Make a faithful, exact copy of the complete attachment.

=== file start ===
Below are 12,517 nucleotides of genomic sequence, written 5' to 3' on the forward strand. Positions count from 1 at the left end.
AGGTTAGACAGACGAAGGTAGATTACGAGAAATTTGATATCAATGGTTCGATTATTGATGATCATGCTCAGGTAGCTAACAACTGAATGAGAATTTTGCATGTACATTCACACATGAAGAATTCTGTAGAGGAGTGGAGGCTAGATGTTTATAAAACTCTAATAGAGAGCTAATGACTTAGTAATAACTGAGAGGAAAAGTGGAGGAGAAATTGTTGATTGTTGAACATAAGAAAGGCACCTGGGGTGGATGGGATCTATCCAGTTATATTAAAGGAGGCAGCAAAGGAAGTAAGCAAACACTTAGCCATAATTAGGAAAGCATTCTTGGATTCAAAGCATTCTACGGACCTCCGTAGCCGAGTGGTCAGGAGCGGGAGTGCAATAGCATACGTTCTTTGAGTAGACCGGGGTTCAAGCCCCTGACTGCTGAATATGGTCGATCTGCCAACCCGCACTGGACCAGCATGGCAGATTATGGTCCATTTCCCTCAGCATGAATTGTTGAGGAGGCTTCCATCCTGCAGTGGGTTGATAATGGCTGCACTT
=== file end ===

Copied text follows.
Below are 12,517 nucleotides of genomic sequence, written 5' to 3' on the forward strand. Positions count from 1 at the left end.
AGGTTAGACAGACGAAGGTAGATTACGAGAAATTTGATATCAATGGTTCGATTATTGATGATCATGCTCAGGTAGCTAACAACTGAATGAGAATTTTGCATGTACATTCACACATGAAGAATTCTGTAGAGGAGTGGAGGCTAGATGTTTATAAAACTCTAATAGAGAGCTAATGACTTAGTAATAACTGAGAGGAAAAGTGGAGGAGAAATTGTTGATTGTTGAACATAAGAAAGGCACCTGGGGTGGATGGGATCTATCCAGTTATATTAAAGGAGGCAGCAAAGGAAGTAAGCAAACACTTAGCCATAATTAGGAAAGCATTCTTGGATTCAAAGCATTCTACGGACCTCCGTAGCCGAGTGGTCAGGAGCGGGAGTGCAATAGCATACGTTCTTTGAGTAGACCGGGGTTCAAGCCCCTGACTGCTGAATATGGTCGATCTGCCAACCCGCACTGGACCAGCATGGCAGATTATGGTCCATTTCCCTCAGCATGAATTGTTGAGGAGGCTTCCATCCTGCAGTGGGTTGATAATGGCTGCACTT